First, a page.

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UT Department of Theatre & Dance: Gotta sing! Gotta dance!

The new Musical Theatre Pilot Project aims to prepare UT undergrads for belting for Broadway

By Barry Pineo, Fri., April 11, 2008

Christopher Skillern as John Wilkes Booth in <i>Assassins</i>
Christopher Skillern as John Wilkes Booth in Assassins

If you seek entertainment of the musical theatre variety in the Austin area, you probably go to Zach Theatre. Or to the Paramount. Or perhaps to Zilker Park for the summer musical. Or maybe even to St. Edward's University. But one place that doesn't come immediately to mind, if it even crosses your mind, is the University of Texas.

Until now. "We've long been having discussions in the College of Fine Arts about whether or not we should be offering a musical-theatre program," says Bob Schmidt, the interim chair of UT's Department of Theatre & Dance. "Putting together a program in musical theatre is a heavy proposition, no small thing in terms of space, faculty money, production resources. What I thought would be really useful for us to do would be to augment the kinds of musical-theatre experiences that our undergraduate students, in particular, have."

Thus was born the two-year Musical Theatre Pilot Project. "There are a number of different pieces to it," says Schmidt. "Officially, the pilot program started this last fall, although we really got a jump on it early last spring when Robin Lewis started teaching dance for musical theatre. Then last semester, we added course work in singing for musical theatre with Lyn Koenning."

The department also tapped former Theatre & Dance professor Rod Caspers to direct the program's initial musical offering of Assassins, Stephen Sondheim's ode to the American penchant for making celebrities out of cold-blooded killers, opening this weekend. Before the auditions, Caspers and Koenning teamed up to offer a series of workshops on auditioning for musical theatre. "I think the focus at UT has certainly not been on doing musical theatre," says Caspers, "and I think they're trying to bring a little of the focus back for those students who want to look at that. They want students to leave here equipped to go out and have a chance to make it."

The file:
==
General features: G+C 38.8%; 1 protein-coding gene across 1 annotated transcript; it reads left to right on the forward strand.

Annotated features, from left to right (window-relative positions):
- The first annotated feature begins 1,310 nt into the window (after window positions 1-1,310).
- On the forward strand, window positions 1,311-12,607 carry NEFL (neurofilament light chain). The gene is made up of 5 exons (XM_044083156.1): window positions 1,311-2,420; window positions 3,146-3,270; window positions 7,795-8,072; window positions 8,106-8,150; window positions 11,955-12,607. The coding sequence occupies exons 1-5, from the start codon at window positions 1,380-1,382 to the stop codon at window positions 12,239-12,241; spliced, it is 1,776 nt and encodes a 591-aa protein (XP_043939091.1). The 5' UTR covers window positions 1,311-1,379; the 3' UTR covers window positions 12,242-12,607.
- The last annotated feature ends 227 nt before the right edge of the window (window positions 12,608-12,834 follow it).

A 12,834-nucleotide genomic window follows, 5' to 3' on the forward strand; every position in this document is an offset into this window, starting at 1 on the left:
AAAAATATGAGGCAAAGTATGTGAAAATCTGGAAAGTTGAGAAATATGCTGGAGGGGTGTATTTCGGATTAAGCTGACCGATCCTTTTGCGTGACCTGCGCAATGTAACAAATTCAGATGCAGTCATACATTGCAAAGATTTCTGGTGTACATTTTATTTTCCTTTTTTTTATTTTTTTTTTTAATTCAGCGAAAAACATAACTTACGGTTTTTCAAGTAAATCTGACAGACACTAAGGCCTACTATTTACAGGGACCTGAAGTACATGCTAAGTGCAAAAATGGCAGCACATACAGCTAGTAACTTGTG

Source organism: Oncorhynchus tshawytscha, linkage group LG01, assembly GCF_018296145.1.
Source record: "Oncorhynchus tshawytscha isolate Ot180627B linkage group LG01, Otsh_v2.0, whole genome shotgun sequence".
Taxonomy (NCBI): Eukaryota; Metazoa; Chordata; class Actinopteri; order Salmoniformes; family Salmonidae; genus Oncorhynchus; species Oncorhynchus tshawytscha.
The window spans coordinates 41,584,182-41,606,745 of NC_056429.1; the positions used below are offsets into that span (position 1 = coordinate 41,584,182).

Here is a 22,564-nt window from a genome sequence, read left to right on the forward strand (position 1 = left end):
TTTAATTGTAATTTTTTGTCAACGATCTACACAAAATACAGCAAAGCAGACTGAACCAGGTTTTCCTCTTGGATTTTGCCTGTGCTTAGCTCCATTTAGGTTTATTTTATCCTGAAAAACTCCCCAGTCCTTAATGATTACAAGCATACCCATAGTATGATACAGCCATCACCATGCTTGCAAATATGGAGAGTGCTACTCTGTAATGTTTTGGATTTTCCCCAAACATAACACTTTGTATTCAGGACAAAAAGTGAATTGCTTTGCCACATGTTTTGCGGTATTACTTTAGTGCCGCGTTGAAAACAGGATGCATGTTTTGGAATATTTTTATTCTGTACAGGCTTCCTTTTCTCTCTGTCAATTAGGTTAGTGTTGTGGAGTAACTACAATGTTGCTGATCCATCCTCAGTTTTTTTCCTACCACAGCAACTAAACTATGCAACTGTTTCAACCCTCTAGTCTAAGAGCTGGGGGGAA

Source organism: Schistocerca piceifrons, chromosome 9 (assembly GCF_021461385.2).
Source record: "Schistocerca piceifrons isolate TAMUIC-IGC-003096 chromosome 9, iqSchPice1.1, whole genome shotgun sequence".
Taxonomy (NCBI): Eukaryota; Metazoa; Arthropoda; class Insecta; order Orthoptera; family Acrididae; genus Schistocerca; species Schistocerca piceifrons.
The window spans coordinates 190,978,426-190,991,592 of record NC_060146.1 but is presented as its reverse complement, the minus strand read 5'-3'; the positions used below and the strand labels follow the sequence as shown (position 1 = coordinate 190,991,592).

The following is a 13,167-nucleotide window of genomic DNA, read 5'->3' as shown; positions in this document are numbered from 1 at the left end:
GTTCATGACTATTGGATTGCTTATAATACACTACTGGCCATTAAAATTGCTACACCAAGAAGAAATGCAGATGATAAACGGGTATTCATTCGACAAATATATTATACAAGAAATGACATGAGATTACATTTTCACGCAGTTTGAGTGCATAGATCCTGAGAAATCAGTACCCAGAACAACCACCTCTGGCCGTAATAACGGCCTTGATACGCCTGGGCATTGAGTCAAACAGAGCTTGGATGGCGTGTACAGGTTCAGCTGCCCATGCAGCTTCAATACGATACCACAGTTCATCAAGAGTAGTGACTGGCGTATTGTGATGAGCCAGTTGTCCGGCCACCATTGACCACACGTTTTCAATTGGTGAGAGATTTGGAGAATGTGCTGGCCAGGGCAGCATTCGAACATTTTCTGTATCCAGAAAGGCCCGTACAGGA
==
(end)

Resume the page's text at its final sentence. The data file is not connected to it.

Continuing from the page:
While Assassins might not seem a natural choice to kick off the production aspect of the program, you wouldn't think so listening to Caspers. "They wanted a piece that offered a large number of students a meaty role, and unlike some musicals where you've got four or five major roles and then you've got a large chorus, this is a musical that's got eight, nine, 10 meaty roles, all of which have those elements that they're really focusing on in the project. It's not a huge cast, but everyone in it has something important to do."

And as new work has long been the focus for the department, the project will culminate in the summer of 2009 with the production of an entirely original musical. "It's an experiment," says Schmidt. "There certainly is a lot of interest on the part of our students to have these kinds of experiences as part of the program that we currently offer, and this is an experiment that will help us to determine where we might go next."


Assassins runs April 11-20, Thursday-Saturday, 8pm; Saturday, April 19, and Sundays, 2pm, at the B. Iden Payne Theatre, 300 E. 23rd. For more information, call 477-6060 or visit www.utpac.org.

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